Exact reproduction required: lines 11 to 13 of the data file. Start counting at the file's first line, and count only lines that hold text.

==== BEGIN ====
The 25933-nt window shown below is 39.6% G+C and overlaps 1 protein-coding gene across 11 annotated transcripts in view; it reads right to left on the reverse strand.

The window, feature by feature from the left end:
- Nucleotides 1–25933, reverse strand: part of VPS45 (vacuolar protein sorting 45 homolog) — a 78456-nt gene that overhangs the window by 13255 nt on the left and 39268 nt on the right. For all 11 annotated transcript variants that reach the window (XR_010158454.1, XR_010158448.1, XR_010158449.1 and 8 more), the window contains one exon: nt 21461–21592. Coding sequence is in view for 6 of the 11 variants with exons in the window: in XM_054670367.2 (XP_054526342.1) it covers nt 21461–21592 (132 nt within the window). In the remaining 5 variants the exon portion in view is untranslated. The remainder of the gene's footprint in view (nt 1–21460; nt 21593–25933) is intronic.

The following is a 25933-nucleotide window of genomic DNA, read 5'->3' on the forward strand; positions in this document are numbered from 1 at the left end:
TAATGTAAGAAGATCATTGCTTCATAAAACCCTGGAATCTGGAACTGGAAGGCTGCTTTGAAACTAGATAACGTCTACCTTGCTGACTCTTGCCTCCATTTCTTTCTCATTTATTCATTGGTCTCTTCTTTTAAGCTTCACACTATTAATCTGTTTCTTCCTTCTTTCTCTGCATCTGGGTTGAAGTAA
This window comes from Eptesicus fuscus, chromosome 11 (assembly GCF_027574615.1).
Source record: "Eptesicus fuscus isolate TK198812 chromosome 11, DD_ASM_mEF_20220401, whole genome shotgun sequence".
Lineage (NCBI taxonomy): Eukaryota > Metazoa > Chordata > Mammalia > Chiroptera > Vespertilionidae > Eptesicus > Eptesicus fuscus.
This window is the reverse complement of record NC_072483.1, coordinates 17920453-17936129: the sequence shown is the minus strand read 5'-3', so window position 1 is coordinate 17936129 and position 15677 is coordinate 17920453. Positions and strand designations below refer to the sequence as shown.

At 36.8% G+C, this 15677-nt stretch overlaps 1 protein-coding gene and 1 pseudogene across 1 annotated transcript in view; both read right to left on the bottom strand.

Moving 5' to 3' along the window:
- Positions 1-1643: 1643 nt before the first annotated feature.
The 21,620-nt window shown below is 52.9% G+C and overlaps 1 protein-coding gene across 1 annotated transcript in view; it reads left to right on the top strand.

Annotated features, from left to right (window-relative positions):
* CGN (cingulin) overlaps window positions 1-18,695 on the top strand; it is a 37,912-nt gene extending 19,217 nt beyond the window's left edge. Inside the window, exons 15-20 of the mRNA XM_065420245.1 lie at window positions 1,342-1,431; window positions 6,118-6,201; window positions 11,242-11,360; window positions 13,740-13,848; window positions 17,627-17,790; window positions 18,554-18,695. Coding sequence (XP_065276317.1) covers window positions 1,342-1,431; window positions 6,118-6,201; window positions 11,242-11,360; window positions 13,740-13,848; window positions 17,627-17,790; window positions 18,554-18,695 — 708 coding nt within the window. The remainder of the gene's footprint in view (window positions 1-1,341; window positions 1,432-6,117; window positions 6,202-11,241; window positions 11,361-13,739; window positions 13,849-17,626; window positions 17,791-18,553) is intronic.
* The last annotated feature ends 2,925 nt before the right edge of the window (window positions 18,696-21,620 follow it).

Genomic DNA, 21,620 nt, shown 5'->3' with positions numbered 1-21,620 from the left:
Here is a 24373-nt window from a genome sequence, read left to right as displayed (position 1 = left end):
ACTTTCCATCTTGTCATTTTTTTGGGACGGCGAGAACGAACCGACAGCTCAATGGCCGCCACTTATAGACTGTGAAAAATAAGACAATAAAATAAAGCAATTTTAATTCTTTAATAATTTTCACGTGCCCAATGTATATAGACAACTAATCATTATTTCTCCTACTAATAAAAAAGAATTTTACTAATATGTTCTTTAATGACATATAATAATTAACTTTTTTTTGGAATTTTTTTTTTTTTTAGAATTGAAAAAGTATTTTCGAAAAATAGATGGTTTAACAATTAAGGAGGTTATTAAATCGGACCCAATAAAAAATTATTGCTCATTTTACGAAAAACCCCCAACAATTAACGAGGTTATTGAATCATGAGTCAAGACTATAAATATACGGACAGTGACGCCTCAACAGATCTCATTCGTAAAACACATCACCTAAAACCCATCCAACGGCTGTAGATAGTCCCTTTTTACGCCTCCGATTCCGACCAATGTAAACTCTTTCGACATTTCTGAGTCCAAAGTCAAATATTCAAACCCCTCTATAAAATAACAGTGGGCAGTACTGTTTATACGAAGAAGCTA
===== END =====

Moving 5' to 3' along the window:
- Positions 1-1643: 1643 nt before the first annotated feature.
The 21,620-nt window shown below is 52.9% G+C and overlaps 1 protein-coding gene across 1 annotated transcript in view; it reads left to right on the top strand.